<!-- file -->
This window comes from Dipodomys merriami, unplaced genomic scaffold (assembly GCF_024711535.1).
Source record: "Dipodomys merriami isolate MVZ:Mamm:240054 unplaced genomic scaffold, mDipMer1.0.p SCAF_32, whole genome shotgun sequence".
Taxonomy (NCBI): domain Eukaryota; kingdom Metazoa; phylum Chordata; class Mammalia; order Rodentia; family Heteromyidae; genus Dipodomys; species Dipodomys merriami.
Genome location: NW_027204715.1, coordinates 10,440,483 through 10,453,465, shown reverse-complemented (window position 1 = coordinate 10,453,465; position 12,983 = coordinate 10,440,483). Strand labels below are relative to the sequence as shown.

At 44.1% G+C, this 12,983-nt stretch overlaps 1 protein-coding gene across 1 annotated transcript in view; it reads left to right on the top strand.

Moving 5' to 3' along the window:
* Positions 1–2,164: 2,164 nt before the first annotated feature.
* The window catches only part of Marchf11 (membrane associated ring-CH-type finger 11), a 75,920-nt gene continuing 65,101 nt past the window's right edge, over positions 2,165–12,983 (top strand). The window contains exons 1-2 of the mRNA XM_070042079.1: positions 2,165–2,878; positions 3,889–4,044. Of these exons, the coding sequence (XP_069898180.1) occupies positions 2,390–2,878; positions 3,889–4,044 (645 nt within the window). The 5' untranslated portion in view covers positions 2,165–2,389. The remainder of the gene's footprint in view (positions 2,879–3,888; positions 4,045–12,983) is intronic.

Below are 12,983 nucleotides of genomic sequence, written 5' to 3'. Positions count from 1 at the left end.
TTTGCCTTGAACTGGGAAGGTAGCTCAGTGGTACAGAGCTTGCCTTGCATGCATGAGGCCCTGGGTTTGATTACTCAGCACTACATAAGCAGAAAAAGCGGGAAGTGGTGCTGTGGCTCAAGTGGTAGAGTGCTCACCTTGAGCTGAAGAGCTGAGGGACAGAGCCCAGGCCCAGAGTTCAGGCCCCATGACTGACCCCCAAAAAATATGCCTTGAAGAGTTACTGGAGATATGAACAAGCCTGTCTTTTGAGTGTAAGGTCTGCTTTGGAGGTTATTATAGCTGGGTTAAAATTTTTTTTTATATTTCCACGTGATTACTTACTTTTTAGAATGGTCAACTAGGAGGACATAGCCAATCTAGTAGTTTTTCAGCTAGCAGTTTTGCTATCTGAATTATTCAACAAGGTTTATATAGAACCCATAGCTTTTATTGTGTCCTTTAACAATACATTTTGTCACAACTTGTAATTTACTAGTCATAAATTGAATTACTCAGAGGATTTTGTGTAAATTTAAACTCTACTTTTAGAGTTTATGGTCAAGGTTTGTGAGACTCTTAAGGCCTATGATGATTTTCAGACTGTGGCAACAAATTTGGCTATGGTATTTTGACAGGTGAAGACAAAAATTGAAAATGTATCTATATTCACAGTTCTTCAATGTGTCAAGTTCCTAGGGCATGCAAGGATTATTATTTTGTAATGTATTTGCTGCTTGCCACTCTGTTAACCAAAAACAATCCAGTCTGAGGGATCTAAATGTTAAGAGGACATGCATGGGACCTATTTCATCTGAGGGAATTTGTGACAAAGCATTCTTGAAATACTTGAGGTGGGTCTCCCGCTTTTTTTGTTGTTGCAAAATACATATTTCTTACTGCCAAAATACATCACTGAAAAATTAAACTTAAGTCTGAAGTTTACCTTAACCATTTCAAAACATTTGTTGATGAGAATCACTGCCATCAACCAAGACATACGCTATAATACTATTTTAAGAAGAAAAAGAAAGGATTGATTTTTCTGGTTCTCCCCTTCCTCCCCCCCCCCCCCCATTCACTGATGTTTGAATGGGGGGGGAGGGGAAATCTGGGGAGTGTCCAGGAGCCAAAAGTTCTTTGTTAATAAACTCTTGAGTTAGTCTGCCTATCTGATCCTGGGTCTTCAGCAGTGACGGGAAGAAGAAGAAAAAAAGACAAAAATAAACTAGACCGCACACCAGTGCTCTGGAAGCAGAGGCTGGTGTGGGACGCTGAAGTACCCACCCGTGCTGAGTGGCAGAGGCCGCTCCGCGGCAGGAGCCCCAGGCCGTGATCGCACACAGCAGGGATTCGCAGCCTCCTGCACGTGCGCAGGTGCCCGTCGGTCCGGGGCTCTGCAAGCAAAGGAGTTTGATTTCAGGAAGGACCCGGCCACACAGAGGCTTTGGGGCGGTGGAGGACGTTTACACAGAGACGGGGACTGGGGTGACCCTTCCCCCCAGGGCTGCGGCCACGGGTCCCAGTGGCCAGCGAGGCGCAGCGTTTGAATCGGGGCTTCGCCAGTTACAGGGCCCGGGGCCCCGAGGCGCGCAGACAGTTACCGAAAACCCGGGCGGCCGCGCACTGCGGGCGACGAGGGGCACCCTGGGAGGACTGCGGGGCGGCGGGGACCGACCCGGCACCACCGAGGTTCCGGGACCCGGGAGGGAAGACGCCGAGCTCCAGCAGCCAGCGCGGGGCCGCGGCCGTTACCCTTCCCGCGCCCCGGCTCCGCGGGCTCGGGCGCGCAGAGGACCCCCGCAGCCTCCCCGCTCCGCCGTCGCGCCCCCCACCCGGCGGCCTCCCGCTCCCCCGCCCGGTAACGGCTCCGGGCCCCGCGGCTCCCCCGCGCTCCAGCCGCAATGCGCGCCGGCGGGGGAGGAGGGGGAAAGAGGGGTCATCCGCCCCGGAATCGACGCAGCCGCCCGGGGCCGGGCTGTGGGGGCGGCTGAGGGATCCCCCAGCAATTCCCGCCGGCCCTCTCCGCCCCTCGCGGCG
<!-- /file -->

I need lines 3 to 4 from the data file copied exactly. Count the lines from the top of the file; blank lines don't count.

Taxonomy (NCBI): domain Eukaryota; kingdom Metazoa; phylum Chordata; class Mammalia; order Rodentia; family Heteromyidae; genus Dipodomys; species Dipodomys merriami.
Genome location: NW_027204715.1, coordinates 10,440,483 through 10,453,465, shown reverse-complemented (window position 1 = coordinate 10,453,465; position 12,983 = coordinate 10,440,483). Strand labels below are relative to the sequence as shown.